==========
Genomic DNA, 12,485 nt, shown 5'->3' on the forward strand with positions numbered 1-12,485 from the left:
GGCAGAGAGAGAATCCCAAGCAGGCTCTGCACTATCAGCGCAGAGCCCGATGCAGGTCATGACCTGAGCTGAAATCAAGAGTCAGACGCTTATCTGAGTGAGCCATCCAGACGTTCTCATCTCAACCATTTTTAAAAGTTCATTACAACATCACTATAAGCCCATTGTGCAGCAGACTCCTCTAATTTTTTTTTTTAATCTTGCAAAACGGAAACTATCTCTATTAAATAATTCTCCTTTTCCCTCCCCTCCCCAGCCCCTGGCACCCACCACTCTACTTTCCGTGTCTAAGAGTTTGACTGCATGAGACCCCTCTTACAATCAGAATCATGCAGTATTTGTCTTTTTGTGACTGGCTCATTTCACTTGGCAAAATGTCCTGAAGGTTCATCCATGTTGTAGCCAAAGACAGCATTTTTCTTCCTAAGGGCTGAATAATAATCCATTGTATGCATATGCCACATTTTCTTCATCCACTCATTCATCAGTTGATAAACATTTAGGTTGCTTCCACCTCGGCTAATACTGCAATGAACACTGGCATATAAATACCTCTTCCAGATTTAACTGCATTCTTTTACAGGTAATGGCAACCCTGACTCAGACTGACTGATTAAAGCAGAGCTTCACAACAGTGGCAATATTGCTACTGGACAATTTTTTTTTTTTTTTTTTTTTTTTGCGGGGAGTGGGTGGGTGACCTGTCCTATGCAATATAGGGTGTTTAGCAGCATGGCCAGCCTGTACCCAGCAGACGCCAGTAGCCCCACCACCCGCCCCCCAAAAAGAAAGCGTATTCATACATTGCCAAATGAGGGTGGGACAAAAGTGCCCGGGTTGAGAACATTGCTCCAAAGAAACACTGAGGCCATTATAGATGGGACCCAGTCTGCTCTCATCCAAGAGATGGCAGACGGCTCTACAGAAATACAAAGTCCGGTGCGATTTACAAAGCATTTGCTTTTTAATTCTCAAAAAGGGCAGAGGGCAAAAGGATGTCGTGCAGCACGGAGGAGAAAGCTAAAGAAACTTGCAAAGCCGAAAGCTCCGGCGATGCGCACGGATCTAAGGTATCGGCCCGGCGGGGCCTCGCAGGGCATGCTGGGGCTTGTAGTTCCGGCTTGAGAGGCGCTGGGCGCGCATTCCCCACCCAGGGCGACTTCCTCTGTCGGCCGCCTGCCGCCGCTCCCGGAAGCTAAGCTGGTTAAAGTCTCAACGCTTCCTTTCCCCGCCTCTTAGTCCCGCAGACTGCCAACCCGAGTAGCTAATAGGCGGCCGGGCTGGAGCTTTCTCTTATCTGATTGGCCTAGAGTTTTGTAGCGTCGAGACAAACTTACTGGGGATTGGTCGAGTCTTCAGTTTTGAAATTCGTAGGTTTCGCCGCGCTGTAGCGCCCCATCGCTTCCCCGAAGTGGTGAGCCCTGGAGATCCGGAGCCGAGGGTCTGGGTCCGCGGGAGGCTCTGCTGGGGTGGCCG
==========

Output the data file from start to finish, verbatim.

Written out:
Genomic DNA, 12,485 nt, shown 5'->3' on the forward strand with positions numbered 1-12,485 from the left:
GGCAGAGAGAGAATCCCAAGCAGGCTCTGCACTATCAGCGCAGAGCCCGATGCAGGTCATGACCTGAGCTGAAATCAAGAGTCAGACGCTTATCTGAGTGAGCCATCCAGACGTTCTCATCTCAACCATTTTTAAAAGTTCATTACAACATCACTATAAGCCCATTGTGCAGCAGACTCCTCTAATTTTTTTTTTTAATCTTGCAAAACGGAAACTATCTCTATTAAATAATTCTCCTTTTCCCTCCCCTCCCCAGCCCCTGGCACCCACCACTCTACTTTCCGTGTCTAAGAGTTTGACTGCATGAGACCCCTCTTACAATCAGAATCATGCAGTATTTGTCTTTTTGTGACTGGCTCATTTCACTTGGCAAAATGTCCTGAAGGTTCATCCATGTTGTAGCCAAAGACAGCATTTTTCTTCCTAAGGGCTGAATAATAATCCATTGTATGCATATGCCACATTTTCTTCATCCACTCATTCATCAGTTGATAAACATTTAGGTTGCTTCCACCTCGGCTAATACTGCAATGAACACTGGCATATAAATACCTCTTCCAGATTTAACTGCATTCTTTTACAGGTAATGGCAACCCTGACTCAGACTGACTGATTAAAGCAGAGCTTCACAACAGTGGCAATATTGCTACTGGACAATTTTTTTTTTTTTTTTTTTTTTTTGCGGGGAGTGGGTGGGTGACCTGTCCTATGCAATATAGGGTGTTTAGCAGCATGGCCAGCCTGTACCCAGCAGACGCCAGTAGCCCCACCACCCGCCCCCCAAAAAGAAAGCGTATTCATACATTGCCAAATGAGGGTGGGACAAAAGTGCCCGGGTTGAGAACATTGCTCCAAAGAAACACTGAGGCCATTATAGATGGGACCCAGTCTGCTCTCATCCAAGAGATGGCAGACGGCTCTACAGAAATACAAAGTCCGGTGCGATTTACAAAGCATTTGCTTTTTAATTCTCAAAAAGGGCAGAGGGCAAAAGGATGTCGTGCAGCACGGAGGAGAAAGCTAAAGAAACTTGCAAAGCCGAAAGCTCCGGCGATGCGCACGGATCTAAGGTATCGGCCCGGCGGGGCCTCGCAGGGCATGCTGGGGCTTGTAGTTCCGGCTTGAGAGGCGCTGGGCGCGCATTCCCCACCCAGGGCGACTTCCTCTGTCGGCCGCCTGCCGCCGCTCCCGGAAGCTAAGCTGGTTAAAGTCTCAACGCTTCCTTTCCCCGCCTCTTAGTCCCGCAGACTGCCAACCCGAGTAGCTAATAGGCGGCCGGGCTGGAGCTTTCTCTTATCTGATTGGCCTAGAGTTTTGTAGCGTCGAGACAAACTTACTGGGGATTGGTCGAGTCTTCAGTTTTGAAATTCGTAGGTTTCGCCGCGCTGTAGCGCCCCATCGCTTCCCCGAAGTGGTGAGCCCTGGAGATCCGGAGCCGAGGGTCTGGGTCCGCGGGAGGCTCTGCTGGGGTGGCCG